Thursday, October 31, 2019

Father Craig's attorneys are accused of trying to intimidate witnesses and censor free speech and now face an anti-SLAPP measure, the power blackouts may lead to a new exodus of businesses from California, and our hero military dog heads to the White House

Welcome to Bakersfield Observed. Our mission is to celebrate life in Kern County by focusing on newsmakers and events and the local characters who make this community such a special place. The views expressed here are strictly my own and do not reflect the views of any other individual, organization or company. 

 * ... FATHER CRAIG: It has been more than six months since Father Craig Harrison was suspended by the Diocese of Fresno because of allegations of sexual abuse, but the time is quickly coming when the general public will have access to all of the allegations. The reason? The case has now entered in
the legal realm, thanks to Harrison's attorneys filing defamation cases against Brother Gilligan, who is studying to become a Benedictine monk, and Stephen Brady, head of Roman Catholic Faithful, a group that tracks sexual abuse cases among the clergy. The lawsuits opened Father Craig to discovery, and Brady's attorneys are seeking Harrison's personnel file at the Diocese. Presumably, those attorneys are banking on the personnel file containing lurid allegations of abuses and possibly even information on how the Diocese covered them up. And now, Rancho Santa Fe attorney Paul Jonna invoked the anti-SLAPP statute in defense of Brady, saying Harrison's lawsuits were intended to intimidate witnesses and censor free speech. (Ironically, the anti-SLAPP action was filed on Harrison's 60th birthday). So did Harrison's attorney, Craig Edmonston, do the right thing by filing these lawsuits and opening a potential Pandora's box of bad publicity for his client? Time will tell, but stay tuned because thing are moving quickly. (photo of Stephen Brady and Craig Harrison)

As if things in California aren't bad enough for businesses, you can add the power blackouts to the reasons businesses are fleeing the state. That's right, high tech firms in the Bay area are warning that they may leave because of the unreliability of having 24/7 electricity. That is the same message that Barry Hibbard, a commercial real estate broker with ASU associates, told me on The Richard Beene Show last week. "First we had ABC (anywhere but California) and now we have the uncertainty of power," Hibbard said.  “The uncertainty is the greatest threat they face to running their businesses in Silicon Valley today,” added Tim McRae, Vice President at the Silicon Valley Leadership Group. McRae is in charge of the organization’s energy policy. The impending power shutoffs were a frequent topic of discussion at the organization’s annual luncheon Friday, which brought together hundreds of business, political and community leaders.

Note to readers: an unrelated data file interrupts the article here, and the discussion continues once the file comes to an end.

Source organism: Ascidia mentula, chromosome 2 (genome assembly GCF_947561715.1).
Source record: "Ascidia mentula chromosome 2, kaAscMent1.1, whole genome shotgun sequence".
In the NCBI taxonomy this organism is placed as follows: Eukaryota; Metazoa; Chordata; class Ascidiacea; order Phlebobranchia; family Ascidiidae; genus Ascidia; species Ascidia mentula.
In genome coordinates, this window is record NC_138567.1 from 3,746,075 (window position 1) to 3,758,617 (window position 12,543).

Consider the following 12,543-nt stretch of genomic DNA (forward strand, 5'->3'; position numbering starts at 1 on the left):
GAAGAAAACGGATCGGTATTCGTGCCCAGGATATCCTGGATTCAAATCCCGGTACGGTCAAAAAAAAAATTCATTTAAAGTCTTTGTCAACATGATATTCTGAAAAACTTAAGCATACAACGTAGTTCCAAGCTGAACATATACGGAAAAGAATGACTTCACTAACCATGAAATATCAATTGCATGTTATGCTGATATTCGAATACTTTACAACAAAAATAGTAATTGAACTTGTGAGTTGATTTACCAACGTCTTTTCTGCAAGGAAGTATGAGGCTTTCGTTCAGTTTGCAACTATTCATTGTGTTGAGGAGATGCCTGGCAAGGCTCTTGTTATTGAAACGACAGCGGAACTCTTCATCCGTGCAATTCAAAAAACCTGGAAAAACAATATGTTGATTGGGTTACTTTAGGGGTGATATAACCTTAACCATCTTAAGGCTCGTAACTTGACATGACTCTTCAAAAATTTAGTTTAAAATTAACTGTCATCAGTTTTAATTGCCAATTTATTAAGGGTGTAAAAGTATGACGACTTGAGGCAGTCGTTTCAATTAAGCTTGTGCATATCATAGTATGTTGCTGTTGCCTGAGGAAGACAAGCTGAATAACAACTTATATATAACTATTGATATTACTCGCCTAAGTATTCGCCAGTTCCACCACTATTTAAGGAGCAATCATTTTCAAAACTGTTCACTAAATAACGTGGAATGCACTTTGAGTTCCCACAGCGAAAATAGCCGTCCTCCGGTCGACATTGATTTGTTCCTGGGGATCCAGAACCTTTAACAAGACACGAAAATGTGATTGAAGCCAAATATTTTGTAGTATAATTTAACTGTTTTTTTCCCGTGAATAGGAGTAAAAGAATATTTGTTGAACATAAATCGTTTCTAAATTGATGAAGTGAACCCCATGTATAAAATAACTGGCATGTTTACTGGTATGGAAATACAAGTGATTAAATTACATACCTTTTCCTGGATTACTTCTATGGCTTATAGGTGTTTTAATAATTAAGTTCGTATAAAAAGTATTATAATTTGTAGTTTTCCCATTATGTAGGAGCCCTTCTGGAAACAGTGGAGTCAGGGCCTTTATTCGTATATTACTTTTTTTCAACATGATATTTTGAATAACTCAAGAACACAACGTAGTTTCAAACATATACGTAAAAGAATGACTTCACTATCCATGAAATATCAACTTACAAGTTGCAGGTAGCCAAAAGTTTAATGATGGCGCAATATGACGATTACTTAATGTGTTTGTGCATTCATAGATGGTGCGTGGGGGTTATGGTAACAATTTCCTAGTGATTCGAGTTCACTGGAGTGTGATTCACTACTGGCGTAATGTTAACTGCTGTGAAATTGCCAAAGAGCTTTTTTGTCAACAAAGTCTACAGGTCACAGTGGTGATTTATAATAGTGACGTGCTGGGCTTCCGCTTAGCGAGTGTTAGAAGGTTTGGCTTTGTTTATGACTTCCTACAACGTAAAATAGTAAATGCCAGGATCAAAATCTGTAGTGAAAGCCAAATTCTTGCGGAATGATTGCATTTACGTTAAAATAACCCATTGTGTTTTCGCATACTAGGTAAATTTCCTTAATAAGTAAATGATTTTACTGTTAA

“I think I join every leader in California to express my deep concern that this cannot be the new normal,” said Oakland Mayor Libby Schaff when asked about the impact of PG&E’s policy to turn off power to prevent wildfires when faced with high-wind events.

 * ... MENTAL HEALTH: It appears an organization is pushing for a statewide ballot initiative that would bring back mental health facilities for many of the homeless that wander our streets. That's right, former Assemblyman Mike Gatto is behind a proposed 2020 measure that would require a person who commits a public nuisance violation to a sentence to "be served in a hospital or other mental health treatment facilities." This is bound to be controversial, pitting those who want to bring back institutions for the mentally ill against those who feel this is a cruel and inhumane way to deal with a very serious issue.

 * ... SPOTTED ON FACEBOOK: "My wife and I decided we don't want to have children. We will be telling them tonight at dinner."

 * ... HERO DOG: Here's a good news story we can all enjoy. This is the military dog that helped chase down the ISIS leader Abu Bakr al-Baghdadi before he detonated a suicide vest died during a special forces raid. The dog, named Conan, was wounded but is recovering at an Iraqi medical center and will make an appeared with President Trump at the White House.

 * ... MEMORIES: Check out this old photo of the Tejon Theater, thanks to the Kern County of Old Facebook page.

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